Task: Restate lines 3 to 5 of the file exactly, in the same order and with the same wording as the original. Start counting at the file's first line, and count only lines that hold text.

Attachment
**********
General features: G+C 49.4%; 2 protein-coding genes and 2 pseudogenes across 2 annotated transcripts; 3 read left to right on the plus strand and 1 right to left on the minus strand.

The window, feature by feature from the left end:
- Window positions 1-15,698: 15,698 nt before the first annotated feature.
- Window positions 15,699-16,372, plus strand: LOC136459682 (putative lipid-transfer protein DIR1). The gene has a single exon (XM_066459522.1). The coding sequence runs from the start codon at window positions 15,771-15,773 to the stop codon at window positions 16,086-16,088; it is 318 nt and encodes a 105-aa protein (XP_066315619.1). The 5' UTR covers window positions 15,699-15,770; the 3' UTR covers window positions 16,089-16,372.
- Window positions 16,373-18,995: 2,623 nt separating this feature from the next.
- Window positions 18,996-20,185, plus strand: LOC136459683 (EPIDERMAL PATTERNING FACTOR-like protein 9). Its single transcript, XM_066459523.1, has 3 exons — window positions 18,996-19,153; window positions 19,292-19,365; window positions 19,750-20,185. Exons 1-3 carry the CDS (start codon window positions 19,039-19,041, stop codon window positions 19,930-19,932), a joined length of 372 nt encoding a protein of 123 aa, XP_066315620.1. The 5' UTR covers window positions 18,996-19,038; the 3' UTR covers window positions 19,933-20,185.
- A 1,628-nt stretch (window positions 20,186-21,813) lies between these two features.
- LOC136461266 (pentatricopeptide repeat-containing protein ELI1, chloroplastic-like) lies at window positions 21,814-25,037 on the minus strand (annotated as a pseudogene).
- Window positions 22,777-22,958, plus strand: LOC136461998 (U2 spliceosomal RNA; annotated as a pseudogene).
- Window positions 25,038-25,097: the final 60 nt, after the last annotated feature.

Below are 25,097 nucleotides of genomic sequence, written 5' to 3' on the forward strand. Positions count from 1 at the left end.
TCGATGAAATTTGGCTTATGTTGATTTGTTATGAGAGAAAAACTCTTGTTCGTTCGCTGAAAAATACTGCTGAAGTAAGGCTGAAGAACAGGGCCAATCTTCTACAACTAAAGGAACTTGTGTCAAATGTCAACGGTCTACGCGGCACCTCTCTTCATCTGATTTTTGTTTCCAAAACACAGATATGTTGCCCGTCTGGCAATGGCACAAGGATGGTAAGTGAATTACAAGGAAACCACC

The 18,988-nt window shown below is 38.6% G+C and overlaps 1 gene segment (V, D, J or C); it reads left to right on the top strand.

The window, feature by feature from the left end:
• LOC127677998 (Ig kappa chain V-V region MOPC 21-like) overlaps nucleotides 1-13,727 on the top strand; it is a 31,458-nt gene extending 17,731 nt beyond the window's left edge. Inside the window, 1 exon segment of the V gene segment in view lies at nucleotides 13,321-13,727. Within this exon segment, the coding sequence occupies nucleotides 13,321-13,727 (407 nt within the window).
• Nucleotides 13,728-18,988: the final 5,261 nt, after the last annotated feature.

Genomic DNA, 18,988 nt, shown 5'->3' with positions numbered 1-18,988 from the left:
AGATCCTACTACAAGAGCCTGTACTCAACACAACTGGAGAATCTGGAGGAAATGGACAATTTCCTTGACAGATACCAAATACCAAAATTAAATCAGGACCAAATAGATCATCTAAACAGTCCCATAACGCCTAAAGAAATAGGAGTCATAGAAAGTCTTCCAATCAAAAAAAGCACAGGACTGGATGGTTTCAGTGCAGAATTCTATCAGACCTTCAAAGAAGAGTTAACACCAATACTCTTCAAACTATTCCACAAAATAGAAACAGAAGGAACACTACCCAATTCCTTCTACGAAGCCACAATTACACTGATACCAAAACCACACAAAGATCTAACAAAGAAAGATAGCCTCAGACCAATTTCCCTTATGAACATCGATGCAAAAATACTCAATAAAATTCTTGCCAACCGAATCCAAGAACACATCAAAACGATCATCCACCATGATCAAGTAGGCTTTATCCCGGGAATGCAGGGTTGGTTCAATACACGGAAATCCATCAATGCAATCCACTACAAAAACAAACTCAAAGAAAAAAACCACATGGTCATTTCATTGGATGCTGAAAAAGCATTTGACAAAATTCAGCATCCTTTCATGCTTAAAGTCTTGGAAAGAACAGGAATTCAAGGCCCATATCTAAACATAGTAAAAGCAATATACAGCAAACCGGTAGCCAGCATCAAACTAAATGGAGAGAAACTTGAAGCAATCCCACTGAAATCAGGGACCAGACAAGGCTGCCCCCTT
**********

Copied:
- Window positions 1-15,698: 15,698 nt before the first annotated feature.
- Window positions 15,699-16,372, plus strand: LOC136459682 (putative lipid-transfer protein DIR1). The gene has a single exon (XM_066459522.1). The coding sequence runs from the start codon at window positions 15,771-15,773 to the stop codon at window positions 16,086-16,088; it is 318 nt and encodes a 105-aa protein (XP_066315619.1). The 5' UTR covers window positions 15,699-15,770; the 3' UTR covers window positions 16,089-16,372.
- Window positions 16,373-18,995: 2,623 nt separating this feature from the next.